In my quest to dig deep into this micro-region covering both parts of Eure and Calvados, Normandie, I stopped at a few villages and POIs today. This petite cadeaux, this tiny village was a GEM. 💝 I wandered all of her streets and popped into a handful of stores, asking my favorite question when I visit a place off-season:
“Is this a very touristic village during the summer?”
And the golden answer was NO. I was thrilled. I found not just a secret spot but a village that was relatively untouched by tourism.
And yet, my conversations turned to an interesting point that I hadn’t noticed when I first rolled through town. I didn’t have lunch here because the two dining options I found had rather dismal reviews. Visiting with one of the local store owners, she off-handedly commented, “It is a cute village, but not easy to live here.”
Oh, I remarked. The tourists season is difficult?
“Non,” she replied. “We don’t have services here.”
I paused and thought about what I had observed on my way into town. I am guilty of forever being a foreigner, an immigrant, an American who falls in love with the idyllic French village for its beauty, the facade, and unable to look past that exterior for what it might mean to live here daily.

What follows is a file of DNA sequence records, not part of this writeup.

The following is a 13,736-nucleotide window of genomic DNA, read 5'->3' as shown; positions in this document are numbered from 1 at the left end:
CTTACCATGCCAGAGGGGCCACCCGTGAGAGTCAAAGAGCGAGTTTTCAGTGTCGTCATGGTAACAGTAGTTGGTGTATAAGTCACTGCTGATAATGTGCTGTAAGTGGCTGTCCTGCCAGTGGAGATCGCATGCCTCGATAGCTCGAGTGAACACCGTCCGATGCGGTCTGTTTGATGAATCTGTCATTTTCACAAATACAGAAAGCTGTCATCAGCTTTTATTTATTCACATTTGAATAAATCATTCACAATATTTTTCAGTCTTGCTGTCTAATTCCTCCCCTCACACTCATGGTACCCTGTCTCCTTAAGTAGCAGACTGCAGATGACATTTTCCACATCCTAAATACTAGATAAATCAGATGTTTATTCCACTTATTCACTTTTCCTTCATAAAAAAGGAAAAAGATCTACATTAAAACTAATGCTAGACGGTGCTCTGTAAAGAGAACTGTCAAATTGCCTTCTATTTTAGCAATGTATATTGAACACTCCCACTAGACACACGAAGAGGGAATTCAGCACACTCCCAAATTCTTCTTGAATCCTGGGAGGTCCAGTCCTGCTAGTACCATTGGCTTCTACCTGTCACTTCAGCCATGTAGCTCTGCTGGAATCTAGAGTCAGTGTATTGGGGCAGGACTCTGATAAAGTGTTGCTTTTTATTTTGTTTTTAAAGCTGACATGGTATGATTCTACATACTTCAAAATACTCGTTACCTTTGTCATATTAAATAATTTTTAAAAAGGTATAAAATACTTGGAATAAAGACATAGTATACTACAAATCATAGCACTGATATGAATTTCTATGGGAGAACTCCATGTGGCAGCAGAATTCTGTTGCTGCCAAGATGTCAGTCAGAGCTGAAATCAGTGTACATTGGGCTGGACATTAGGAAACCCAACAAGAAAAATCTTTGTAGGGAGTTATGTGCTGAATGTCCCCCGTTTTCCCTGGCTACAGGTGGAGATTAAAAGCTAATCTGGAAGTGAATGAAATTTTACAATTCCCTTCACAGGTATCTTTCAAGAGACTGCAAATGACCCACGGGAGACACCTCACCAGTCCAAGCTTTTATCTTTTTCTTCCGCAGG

“We have no baker, no grocery, no butcher, no gas station. I have to leave town if I need anything,” she explained.
I cringed – gas prices are soaring here (sometimes 2.5 euros per liter, or 10 euros per gallon). I scanned the little rues that looked like something straight out of a movie, and my heart sank a bit. I won’t post the name of this village yet because, well, I have opinions on how tourism is changing and negatively affecting the precious authenticity of these French villages. I want to be a steward of change, to inspire others, but I also feel a strong desire to protect the treasures I come across.
I purchased a painting from a local artist.
I visited with everyone I met.
The sunshine was so delicious,
Merci for this day I won’t soon forget.